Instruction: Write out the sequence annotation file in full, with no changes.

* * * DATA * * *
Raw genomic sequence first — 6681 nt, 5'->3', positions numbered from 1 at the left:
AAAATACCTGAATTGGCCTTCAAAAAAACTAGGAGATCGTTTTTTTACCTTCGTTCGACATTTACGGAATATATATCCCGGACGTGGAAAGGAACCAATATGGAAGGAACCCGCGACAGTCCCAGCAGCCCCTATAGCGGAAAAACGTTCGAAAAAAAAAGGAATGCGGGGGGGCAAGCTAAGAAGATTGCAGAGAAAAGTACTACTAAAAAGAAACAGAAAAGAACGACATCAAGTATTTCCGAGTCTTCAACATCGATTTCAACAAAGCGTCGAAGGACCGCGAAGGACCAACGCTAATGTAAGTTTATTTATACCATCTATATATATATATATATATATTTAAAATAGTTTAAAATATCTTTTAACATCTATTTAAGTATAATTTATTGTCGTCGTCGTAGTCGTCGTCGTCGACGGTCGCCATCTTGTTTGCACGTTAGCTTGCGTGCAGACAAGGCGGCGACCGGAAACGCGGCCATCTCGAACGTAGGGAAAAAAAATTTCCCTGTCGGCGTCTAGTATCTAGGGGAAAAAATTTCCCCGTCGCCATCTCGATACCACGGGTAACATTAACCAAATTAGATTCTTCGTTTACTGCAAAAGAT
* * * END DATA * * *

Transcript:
Raw genomic sequence first — 6681 nt, 5'->3', positions numbered from 1 at the left:
AAAATACCTGAATTGGCCTTCAAAAAAACTAGGAGATCGTTTTTTTACCTTCGTTCGACATTTACGGAATATATATCCCGGACGTGGAAAGGAACCAATATGGAAGGAACCCGCGACAGTCCCAGCAGCCCCTATAGCGGAAAAACGTTCGAAAAAAAAAGGAATGCGGGGGGGCAAGCTAAGAAGATTGCAGAGAAAAGTACTACTAAAAAGAAACAGAAAAGAACGACATCAAGTATTTCCGAGTCTTCAACATCGATTTCAACAAAGCGTCGAAGGACCGCGAAGGACCAACGCTAATGTAAGTTTATTTATACCATCTATATATATATATATATATATTTAAAATAGTTTAAAATATCTTTTAACATCTATTTAAGTATAATTTATTGTCGTCGTCGTAGTCGTCGTCGTCGACGGTCGCCATCTTGTTTGCACGTTAGCTTGCGTGCAGACAAGGCGGCGACCGGAAACGCGGCCATCTCGAACGTAGGGAAAAAAAATTTCCCTGTCGGCGTCTAGTATCTAGGGGAAAAAATTTCCCCGTCGCCATCTCGATACCACGGGTAACATTAACCAAATTAGATTCTTCGTTTACTGCAAAAGAT